Warning bells: Pollution turns sea acidic, threatens fish, corals

There is a new threat to the country’s coastal waters, already struggling to cope with pollution from heightened industrial activity. The increasing amounts of carbondioxide getting dissolved in the water is acidifying it that could destroy corals reefs and reduce fish population, warn oceanographers. While most of the carbondioxide released annually by the consumption of fossil fuels such as coal, oil, and natural gas contributes to global warming, about onethird gets dissolved in the oceans, causing the more serious problem of acidification, said former Zoological Survey of India director K Venkataraman.

Organisms such as corals and calcifying planktons, key to the ocean’s ecosystem with their ability to grow shells, will be unable to perform their ‘magic’ in waters with acidic content, a situation that could prove hazardous in the long run, Venkatraman said. Similarly, marshlands, mangroves and seagrass, termed ‘blue carbon’ for their effective high rates of annual carbon sequestration, will not be able to store carbon for longer periods of time because of such waters, he added.

During the process of photosynthesis, they absorb a lot of carbondioxide that becomes part of their biomass and helps reduce the amount of the gas in the atmosphere. And, when these ecosystems die they sink under the bottom of the ocean along with the biomass, he said.

Another problem, National Centre for Sustainable Coastal Management director R Ramesh said, was untreated raw sewage draining into the ocean. This is mainly composed of nitrogen and ammonia that cause microbial degradation, leading to reduction in oxygen levels in the sea water making it acidic. Increased acidification, a few studies have shown, has led to incomeplete shell growth and malformed shell plates in forminifere, a species of coral. Acidification, some experts predict, could alter coral reefs in Lakshadweep, Gulf of Mannar and Andaman and Nicobar islands. Increase in carbondioxide in the ocean waters will decrease the pH (negative form of hydrogen concentration) and make water more corrosive, causing shells to dissolve, Venkataraman said.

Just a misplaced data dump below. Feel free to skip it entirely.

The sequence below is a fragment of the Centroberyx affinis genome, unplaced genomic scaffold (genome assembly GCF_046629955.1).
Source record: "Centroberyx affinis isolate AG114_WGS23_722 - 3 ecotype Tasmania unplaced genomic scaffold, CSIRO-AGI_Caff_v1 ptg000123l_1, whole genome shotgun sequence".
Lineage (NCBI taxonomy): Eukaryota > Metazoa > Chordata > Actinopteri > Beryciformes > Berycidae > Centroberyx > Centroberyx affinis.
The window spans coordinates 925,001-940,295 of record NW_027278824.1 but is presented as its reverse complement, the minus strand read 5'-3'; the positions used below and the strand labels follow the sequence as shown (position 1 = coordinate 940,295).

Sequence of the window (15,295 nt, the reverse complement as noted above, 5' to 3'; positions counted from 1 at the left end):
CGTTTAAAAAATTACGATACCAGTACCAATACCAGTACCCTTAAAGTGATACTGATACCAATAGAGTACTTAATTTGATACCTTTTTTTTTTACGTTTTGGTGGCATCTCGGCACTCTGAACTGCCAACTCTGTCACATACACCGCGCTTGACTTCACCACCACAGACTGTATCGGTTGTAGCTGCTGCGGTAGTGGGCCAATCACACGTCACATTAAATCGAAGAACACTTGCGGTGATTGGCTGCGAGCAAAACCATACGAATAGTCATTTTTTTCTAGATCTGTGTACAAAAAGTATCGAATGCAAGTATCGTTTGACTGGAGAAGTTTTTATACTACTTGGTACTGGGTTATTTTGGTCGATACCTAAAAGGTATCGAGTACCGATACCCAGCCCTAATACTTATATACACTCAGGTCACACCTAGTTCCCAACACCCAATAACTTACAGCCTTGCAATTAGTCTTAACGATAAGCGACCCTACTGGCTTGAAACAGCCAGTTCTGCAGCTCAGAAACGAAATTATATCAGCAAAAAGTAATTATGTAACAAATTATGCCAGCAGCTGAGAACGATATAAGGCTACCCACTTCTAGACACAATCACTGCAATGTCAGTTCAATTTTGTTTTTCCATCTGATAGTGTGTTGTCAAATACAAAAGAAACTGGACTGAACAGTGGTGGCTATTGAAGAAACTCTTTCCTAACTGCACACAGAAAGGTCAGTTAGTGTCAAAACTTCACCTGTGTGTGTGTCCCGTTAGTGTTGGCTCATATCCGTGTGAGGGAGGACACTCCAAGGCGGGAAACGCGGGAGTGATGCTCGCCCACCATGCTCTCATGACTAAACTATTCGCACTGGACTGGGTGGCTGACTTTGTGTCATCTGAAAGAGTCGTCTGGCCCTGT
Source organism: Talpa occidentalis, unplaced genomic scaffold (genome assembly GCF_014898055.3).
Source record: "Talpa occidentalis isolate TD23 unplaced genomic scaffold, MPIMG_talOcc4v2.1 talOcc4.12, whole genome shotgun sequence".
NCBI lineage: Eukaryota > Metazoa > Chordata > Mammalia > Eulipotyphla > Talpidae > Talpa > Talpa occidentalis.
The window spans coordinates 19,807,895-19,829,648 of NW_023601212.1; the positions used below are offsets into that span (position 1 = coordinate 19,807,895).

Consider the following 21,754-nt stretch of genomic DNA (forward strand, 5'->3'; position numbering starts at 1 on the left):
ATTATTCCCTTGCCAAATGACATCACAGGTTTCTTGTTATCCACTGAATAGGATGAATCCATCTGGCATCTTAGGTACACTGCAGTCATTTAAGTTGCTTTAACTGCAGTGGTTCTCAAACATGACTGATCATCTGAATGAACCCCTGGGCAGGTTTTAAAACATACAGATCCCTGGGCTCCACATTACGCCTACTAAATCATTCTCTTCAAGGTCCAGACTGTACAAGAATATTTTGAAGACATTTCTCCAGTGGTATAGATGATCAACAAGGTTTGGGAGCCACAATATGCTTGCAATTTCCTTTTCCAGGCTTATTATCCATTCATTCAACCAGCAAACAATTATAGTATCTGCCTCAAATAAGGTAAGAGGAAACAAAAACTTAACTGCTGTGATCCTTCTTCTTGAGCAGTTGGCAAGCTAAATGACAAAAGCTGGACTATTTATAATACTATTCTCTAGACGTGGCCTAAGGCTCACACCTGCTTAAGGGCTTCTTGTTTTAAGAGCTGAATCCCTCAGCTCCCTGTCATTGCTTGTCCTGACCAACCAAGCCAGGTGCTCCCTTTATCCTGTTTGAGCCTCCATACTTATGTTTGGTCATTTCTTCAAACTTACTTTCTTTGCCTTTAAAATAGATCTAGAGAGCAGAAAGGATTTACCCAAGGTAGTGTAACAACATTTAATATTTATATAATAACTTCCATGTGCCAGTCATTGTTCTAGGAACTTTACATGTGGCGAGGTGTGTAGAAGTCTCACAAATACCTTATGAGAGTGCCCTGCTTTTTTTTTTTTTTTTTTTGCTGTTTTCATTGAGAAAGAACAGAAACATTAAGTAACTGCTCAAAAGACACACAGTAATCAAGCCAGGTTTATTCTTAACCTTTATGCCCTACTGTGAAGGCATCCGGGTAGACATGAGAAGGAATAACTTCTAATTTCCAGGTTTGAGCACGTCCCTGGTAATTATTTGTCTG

Sensing the danger, the Union ministry of environment, forests and climate change has brought out a policy on controlling ‘Eutrophication and Ocean Acidification’, Ramesh said. This envisages reducing nutrient loading in to coastal waters through control of chemical fertilizers run-off from agriculture as well as discharge of untreated raw sewage containing a high concentration of nutrients. It also plans to encourage research in multiple ecosystems to better understand the link among temperature, salinity and nutrients. There was a proposal to improve the capacity of governments to monitor and design policies to reduce nutrients flowing into the coastal waters from agriculture and nonagriculture sources, he added.

P. Oppili, The Times of India, 21 April 2016. Article.

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